If your characters are entirely focused on changing the other, they risk disempowerment. Why? They are not taking action to create the future they want to see and are not making the most out of whatever resources and opportunities they must shape their futures. For characters to be active, they need to make choices, execute the decisions, and address the consequences. When characters wait for others to change, they risk being pouty and whiny. A character can stomp their feet and stick out their lower lip for one scene, perhaps two, but no one wants to read about a petulant main character for the entire book. Adult characters shouldn’t throw temper tantrums because they didn’t get the soup of their choice. You get to use pouting or a temper tantrum once to demonstrate deeper problems, but you must move on to keep the story interesting.
There’s a dynamic interplay between internal conflict and the conflict dyad. Let’s explore this dyad a little more. MC 1 wants MC2 to do the dishes. MC2 refuses to do so, saying they have worked all day and are tired. MC1 has a choice to escalate the conflict and drudge up all of the past wrongs, and they do, and the conflict escalates into a shouting match and MC2 heading over to their friend’s house for the night.
Does that resolve the conflict? No. Did it make the conflict worse? Yes. Did it make the conflict more interesting for the reader? It depends on what happens at the friend’s house and how it gets worse for the individuals and the couple.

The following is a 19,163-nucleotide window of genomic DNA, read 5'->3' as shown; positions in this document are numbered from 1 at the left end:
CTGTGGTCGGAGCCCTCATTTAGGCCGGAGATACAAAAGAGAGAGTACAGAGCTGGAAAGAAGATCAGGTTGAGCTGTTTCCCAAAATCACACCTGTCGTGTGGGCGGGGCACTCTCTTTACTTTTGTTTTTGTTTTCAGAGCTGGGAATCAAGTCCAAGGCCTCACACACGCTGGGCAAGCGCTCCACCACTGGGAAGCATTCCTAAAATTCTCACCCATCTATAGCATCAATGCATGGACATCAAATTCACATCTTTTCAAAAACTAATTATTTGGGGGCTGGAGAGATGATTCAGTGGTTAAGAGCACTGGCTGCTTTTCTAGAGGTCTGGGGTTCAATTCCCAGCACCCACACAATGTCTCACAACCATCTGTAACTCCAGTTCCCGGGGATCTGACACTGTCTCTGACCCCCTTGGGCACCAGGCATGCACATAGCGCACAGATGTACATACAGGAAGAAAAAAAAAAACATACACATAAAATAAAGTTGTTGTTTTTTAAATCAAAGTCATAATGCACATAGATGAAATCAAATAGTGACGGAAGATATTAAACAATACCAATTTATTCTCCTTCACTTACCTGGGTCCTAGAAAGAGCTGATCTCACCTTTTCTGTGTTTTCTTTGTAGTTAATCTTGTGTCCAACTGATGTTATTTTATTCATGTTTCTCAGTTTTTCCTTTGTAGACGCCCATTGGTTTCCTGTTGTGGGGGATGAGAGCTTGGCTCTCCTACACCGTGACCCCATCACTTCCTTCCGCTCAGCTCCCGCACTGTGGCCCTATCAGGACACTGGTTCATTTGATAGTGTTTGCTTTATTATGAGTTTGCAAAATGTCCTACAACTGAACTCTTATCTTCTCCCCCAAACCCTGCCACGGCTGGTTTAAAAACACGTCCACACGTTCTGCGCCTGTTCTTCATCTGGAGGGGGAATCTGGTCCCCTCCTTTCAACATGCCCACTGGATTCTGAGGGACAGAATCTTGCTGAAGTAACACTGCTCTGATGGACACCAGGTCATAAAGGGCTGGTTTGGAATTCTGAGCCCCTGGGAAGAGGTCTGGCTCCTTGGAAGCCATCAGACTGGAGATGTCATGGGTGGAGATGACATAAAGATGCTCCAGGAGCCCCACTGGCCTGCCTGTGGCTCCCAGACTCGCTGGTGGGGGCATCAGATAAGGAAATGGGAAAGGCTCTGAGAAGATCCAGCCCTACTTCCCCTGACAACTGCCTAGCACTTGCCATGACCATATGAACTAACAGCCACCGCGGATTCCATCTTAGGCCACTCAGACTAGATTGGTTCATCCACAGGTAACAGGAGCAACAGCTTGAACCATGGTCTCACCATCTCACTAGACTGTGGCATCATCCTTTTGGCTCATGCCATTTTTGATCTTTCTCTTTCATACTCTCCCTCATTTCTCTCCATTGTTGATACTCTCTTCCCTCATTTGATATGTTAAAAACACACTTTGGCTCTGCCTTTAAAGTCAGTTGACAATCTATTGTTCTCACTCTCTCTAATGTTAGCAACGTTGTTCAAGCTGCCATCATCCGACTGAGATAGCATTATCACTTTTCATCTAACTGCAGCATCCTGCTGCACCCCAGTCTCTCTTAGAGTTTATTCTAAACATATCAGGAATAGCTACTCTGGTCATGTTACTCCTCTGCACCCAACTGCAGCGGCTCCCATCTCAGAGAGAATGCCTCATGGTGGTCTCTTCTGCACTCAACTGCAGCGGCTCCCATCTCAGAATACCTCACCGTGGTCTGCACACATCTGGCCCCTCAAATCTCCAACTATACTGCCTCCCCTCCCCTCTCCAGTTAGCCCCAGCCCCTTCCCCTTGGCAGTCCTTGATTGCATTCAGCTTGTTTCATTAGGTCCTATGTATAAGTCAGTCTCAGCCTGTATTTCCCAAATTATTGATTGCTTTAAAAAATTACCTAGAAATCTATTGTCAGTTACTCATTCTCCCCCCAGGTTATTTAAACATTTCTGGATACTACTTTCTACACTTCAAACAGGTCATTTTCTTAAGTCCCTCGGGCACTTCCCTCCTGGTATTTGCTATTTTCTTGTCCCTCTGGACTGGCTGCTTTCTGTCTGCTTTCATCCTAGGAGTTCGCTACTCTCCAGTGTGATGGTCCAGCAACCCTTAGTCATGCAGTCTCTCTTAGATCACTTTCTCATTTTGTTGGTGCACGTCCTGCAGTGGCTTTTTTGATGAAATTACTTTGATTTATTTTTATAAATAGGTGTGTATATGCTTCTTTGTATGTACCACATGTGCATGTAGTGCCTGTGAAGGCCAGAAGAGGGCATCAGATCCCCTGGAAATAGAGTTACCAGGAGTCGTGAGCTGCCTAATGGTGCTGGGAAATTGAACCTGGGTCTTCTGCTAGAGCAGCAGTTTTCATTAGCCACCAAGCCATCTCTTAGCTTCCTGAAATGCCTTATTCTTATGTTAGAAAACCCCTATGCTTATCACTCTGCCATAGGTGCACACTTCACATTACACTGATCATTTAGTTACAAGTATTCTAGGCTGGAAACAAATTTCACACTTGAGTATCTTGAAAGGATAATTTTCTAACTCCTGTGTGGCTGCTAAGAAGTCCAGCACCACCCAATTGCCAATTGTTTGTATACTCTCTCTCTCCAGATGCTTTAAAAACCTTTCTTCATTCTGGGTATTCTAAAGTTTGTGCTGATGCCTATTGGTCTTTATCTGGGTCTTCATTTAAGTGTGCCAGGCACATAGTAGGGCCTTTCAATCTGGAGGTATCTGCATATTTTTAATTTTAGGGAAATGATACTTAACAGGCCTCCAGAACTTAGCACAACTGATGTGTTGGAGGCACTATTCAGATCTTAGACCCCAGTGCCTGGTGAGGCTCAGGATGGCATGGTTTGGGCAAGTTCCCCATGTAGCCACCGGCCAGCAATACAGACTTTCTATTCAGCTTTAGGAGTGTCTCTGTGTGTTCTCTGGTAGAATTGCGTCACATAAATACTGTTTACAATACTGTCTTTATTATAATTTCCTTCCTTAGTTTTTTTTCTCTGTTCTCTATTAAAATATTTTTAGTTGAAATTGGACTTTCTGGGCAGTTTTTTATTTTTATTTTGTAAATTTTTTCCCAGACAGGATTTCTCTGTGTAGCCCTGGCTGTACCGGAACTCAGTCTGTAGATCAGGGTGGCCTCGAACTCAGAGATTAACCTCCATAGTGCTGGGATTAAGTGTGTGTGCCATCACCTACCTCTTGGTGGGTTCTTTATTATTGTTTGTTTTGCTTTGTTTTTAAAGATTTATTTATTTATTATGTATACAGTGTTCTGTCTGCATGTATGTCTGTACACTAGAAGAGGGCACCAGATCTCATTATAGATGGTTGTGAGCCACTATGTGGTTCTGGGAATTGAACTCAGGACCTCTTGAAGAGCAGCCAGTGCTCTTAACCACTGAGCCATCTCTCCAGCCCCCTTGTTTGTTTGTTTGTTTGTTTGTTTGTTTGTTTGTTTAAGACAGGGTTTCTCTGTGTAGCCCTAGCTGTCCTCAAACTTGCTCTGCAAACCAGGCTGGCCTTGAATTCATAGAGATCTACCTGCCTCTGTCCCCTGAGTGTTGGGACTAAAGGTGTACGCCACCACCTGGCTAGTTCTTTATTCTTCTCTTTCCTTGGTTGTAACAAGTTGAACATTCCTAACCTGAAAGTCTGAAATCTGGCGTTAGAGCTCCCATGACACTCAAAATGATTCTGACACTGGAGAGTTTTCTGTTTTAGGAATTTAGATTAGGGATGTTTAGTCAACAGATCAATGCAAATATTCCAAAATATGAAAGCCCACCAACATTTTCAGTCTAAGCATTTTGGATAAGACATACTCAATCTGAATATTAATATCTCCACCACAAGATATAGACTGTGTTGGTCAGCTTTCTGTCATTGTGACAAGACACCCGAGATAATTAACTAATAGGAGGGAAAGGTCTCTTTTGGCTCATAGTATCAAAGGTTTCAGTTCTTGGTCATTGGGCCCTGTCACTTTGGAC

It’s two days later, and MC2 returns home. MC1 needs to use the car tomorrow because they have doctor appointments. MC2 objects because they have to travel to a rural area for their job, and they don’t want to drive across town at 07h30 to drop them off at their appointment early, then drive two hours in the opposite direction. The argument escalates. MC1 says MC2 was willing to find alternatives at the beginning of their relationship and slams the door to the bedroom. MC2 sits on the sofa and contemplates and recalls times when they were more accommodating and willing to find mutually agreeable solutions. Does it change MC2’s actions right away? No. It does spark a realisation in MC2 by comparing and contrasting who they were to who they are right now. The writer introduces more and more of these opportunities for reflection until the character is in the headspace to address the interpersonal or group conflict.
Ah, but you write plot-driven books. It’s the same dyad between interpersonal and group conflicts. When you are at war, there’s a learning curve. You need to understand your foe’s military strategy, their command structure, their objectives. Insight, in this case, comes from understanding what motivates them.
Information needs to be shaken loose for different decisions to be made. Moreover, the MC’s information must be internalised, and the MC must change their behaviour to achieve their goal.
Here’s an exercise for you:
- What is the central conflict in your WIP?
- What are three ways in which your MC(s) directly address the conflict?
- Are the ways your MC(s) addresses the problem the same? If so, how can you make them unique and more complex? Remember, your MC(s) is engaging the problem, and they should learn and get better (or worse)
- What are the consequences of their three approaches?
- Are the consequences of your approaches the same?
- How can you make the consequences more interesting to challenge your MC further and force them to learn a lesson before advancing to the next problem?
If you are interested in learning more about conflict and plots, reach out to me through my contact form with ‘conflict webinar’ in the text. I’ll be putting together a series of webinars.
Feel free to reach out to me on Twitter to let me know how you fared with the exercise.